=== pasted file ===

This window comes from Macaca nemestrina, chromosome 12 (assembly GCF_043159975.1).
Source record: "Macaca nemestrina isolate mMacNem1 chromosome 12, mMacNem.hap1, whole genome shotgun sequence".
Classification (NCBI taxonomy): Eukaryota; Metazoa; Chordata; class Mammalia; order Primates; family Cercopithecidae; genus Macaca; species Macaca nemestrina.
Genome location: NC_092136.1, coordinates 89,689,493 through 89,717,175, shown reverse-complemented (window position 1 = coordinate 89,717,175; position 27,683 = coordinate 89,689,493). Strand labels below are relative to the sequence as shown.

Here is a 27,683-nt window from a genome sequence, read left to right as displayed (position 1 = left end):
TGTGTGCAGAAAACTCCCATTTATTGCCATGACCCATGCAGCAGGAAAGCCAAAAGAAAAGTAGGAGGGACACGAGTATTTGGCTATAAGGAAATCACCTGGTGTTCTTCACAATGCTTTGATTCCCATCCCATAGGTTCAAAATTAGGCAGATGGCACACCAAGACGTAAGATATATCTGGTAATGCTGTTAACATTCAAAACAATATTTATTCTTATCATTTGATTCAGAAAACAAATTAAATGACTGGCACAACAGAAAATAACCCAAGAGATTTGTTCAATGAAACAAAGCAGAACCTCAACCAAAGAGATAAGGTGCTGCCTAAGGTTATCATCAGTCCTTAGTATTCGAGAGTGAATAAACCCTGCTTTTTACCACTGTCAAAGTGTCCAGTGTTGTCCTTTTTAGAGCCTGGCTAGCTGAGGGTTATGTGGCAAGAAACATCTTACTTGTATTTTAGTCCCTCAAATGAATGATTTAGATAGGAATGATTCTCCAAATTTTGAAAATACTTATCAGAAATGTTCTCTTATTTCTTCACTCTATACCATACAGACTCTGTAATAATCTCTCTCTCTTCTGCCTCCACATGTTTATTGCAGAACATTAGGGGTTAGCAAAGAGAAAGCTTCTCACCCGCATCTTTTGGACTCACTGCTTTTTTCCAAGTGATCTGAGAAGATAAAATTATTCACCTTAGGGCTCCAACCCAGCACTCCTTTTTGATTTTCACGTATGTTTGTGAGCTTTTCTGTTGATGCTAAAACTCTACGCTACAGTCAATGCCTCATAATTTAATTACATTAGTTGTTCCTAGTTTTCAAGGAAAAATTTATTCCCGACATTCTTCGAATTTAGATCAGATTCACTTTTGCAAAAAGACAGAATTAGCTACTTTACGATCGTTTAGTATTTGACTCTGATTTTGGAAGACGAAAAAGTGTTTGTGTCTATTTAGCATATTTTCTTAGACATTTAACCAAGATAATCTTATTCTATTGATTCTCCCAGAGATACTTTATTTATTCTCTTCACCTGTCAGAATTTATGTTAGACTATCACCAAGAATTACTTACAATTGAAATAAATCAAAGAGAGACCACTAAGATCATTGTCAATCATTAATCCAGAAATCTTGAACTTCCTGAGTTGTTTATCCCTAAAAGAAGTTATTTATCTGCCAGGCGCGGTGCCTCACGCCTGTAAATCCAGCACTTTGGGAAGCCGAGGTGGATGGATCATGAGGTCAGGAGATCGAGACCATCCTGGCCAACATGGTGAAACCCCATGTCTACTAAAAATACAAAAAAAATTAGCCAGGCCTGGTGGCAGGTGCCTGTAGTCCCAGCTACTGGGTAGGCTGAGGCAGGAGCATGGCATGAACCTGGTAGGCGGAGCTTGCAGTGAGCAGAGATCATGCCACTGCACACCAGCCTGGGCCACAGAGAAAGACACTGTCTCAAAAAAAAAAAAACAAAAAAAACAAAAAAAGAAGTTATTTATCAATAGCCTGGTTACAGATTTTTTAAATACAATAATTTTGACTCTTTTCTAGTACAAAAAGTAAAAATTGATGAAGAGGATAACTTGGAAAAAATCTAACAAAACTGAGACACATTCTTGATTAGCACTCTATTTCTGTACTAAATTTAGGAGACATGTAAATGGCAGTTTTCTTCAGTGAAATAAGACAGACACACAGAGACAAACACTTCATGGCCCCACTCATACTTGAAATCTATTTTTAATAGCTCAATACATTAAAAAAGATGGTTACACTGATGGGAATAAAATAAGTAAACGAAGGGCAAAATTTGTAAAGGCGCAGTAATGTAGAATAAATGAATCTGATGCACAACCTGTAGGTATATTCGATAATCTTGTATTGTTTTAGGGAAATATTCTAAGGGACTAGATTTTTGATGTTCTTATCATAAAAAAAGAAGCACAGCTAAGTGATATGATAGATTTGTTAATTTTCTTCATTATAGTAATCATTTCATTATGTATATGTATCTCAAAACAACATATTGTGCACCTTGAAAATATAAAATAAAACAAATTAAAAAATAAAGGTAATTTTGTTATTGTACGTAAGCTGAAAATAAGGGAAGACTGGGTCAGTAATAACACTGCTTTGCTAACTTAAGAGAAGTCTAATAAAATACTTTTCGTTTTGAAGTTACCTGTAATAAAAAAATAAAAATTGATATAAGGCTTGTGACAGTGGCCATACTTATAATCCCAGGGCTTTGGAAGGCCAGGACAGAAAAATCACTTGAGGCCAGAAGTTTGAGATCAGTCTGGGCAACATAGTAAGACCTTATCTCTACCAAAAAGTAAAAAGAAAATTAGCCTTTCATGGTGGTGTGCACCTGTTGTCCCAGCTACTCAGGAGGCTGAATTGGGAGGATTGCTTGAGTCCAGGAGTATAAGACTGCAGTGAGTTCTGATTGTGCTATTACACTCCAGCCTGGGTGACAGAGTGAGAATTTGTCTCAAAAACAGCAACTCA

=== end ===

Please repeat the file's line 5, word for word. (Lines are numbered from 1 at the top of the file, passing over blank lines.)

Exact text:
Here is a 27,683-nt window from a genome sequence, read left to right as displayed (position 1 = left end):